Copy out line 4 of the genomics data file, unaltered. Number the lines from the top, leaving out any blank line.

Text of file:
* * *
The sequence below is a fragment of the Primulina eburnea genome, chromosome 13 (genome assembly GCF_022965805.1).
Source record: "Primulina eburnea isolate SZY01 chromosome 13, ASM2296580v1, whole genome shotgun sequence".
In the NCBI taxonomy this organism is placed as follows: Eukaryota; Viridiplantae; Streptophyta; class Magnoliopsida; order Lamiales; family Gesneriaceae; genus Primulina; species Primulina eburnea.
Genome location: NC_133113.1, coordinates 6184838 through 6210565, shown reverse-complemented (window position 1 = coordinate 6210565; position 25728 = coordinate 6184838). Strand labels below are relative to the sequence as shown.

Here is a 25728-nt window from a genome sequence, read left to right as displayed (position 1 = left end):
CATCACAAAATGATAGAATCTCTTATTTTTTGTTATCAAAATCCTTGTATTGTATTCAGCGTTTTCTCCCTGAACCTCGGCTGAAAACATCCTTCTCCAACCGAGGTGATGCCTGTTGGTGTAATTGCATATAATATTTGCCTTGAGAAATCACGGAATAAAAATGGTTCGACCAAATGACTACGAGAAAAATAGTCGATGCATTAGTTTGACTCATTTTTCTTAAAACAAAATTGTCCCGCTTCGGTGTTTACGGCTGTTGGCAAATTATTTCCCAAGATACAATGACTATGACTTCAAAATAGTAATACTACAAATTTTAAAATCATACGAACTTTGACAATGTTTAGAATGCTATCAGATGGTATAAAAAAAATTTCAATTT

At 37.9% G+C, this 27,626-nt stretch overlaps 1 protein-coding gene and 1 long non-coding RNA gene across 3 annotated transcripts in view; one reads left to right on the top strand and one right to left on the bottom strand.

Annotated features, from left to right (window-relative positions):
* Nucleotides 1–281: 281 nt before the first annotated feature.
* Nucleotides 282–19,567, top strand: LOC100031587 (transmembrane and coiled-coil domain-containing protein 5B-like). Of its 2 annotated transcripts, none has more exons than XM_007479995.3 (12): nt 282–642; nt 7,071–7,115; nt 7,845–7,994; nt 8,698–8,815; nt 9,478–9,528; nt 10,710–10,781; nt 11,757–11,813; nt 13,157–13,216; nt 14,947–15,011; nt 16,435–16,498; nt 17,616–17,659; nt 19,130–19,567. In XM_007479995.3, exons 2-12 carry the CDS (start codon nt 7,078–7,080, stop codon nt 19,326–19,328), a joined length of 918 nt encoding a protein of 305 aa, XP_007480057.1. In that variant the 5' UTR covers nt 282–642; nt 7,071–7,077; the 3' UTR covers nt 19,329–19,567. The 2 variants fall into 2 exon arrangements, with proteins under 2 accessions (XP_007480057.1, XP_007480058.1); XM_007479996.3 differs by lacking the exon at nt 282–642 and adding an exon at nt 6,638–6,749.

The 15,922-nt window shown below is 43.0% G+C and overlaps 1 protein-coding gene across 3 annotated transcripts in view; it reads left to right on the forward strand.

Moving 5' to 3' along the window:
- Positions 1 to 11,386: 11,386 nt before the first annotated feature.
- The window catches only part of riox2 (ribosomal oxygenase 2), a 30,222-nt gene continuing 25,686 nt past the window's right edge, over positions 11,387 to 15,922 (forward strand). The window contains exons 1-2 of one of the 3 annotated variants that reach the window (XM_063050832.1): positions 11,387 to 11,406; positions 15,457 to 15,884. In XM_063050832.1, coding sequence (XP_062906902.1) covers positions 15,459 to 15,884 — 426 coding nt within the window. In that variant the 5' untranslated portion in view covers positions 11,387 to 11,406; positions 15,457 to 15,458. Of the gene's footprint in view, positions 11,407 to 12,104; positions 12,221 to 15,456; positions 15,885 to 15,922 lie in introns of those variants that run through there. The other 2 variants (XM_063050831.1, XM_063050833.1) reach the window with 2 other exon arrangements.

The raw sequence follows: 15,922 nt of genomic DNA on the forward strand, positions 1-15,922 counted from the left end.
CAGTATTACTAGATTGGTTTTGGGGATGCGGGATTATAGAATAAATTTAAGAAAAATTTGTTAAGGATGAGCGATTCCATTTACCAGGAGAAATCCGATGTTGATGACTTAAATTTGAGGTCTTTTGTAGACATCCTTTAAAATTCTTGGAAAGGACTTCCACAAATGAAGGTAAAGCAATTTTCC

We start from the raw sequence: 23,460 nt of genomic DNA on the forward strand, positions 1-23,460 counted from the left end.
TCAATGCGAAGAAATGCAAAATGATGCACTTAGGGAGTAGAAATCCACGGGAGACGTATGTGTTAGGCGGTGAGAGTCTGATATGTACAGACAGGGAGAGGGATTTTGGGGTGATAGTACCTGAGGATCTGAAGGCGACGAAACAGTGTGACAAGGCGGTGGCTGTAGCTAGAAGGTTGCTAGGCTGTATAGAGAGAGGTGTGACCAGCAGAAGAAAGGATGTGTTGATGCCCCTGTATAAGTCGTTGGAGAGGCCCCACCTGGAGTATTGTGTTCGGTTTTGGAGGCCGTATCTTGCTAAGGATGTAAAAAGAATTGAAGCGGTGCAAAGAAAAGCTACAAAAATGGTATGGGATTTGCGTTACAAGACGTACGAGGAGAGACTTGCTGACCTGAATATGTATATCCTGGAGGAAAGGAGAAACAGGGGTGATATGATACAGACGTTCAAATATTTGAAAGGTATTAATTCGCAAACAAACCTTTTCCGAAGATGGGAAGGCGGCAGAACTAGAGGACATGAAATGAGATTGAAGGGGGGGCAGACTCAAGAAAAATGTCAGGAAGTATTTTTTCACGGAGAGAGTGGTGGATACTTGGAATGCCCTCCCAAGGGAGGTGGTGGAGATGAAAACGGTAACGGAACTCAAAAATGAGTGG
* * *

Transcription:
Genome location: NC_133113.1, coordinates 6184838 through 6210565, shown reverse-complemented (window position 1 = coordinate 6210565; position 25728 = coordinate 6184838). Strand labels below are relative to the sequence as shown.